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A Meat Lover, Sejong Had Obesity and Diabetes

Posted August. 22, 2005 03:11,   


A newly submitted doctorate dissertation on the medical changes in the Joseon Dynasty of Korea (1392-1910) is drawing attention by studying the diseases and therapies that the kings of the dynasty had and received. With the thesis named, “A Study on the Medical History of Joseon Dynasty through the treatments for Kings,” Kim Jeong-sun, a medical history major at the medical school of the Seoul National University, is slated for a doctorate at the end of this month.

According to the thesis, King Sejong the Great (1397-1450), who invented the Korean alphabet of Hangeul, loved meat so much that he did not have a meal without it when young. Disliking exercises, however, he had a corpulent body. Seeing that he drank more than a jar of water a day around the age of 35, he probably had diabetes, Kim wrote.

Munjong (1414-1452) suffered from tumors since he was the crown prince. He passed away before he reached 40 due to aggravated tumors, since the only treatment he could get was sticking a plaster or a leech on them. Seongjong (1457-1494) suffered heatstroke every summer and sometimes lapsed into unconsciousness.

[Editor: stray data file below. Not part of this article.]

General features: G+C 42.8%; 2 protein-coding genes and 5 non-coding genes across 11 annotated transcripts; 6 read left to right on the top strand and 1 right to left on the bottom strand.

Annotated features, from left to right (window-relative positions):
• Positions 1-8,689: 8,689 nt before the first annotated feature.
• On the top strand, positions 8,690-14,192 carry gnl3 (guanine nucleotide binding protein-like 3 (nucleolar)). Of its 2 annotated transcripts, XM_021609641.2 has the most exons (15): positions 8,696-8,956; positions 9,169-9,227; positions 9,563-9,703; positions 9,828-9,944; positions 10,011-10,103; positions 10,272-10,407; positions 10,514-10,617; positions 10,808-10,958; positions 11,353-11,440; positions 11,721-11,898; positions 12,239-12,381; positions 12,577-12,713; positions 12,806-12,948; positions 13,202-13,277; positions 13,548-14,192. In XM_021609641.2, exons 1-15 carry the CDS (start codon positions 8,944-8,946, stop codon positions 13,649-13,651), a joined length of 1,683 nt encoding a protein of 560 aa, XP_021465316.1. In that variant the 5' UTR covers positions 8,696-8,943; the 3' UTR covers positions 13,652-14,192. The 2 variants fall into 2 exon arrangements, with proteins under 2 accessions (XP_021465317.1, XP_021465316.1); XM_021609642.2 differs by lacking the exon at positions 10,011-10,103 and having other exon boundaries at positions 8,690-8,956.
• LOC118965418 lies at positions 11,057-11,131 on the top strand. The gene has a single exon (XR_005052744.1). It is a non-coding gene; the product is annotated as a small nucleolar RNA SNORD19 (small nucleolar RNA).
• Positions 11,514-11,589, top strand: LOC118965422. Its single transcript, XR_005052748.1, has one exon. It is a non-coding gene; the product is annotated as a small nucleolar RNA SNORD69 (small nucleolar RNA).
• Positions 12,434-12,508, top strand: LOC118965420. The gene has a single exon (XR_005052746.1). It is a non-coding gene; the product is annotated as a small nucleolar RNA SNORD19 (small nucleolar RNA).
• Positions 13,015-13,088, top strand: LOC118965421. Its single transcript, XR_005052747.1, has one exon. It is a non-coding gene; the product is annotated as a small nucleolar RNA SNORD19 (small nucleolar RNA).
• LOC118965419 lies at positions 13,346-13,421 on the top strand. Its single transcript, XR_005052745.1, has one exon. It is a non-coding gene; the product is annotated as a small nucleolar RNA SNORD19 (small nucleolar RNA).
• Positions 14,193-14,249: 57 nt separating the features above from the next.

Under the reign of Yeonsangun (1476-1506), who is notorious for his immoral conduct, his doctors presented the king insects and snakes, which were supposed to be good for virility, to pander to his sexual appetite. It also is recorded that Jungjong (1488-1544) once drank human excrement water to alleviate fever.

After the Japanese Invasion (1592-1598), acupuncture and moxibustion developed enough to be practiced on Kings. Gwanghaegun (1575-1641) who had a nervous disorder and an eye disease was treated more by acupuncture than by internally-taken medicine. Yeongjo (1694-1776) was keenly interested in his physical health. Believing that his health derived from energy of ginseng, he ate some 20 roots of ginseng at the age of 72. Thanks to this careful healthcare, he lived the longest life among the Joseon Kings.

Kim said in his thesis, “The therapies for Joseon Kings affected the medical progress in the era,” adding, “Ordinary people took the treatments of the King’s doctors as examples to follow.”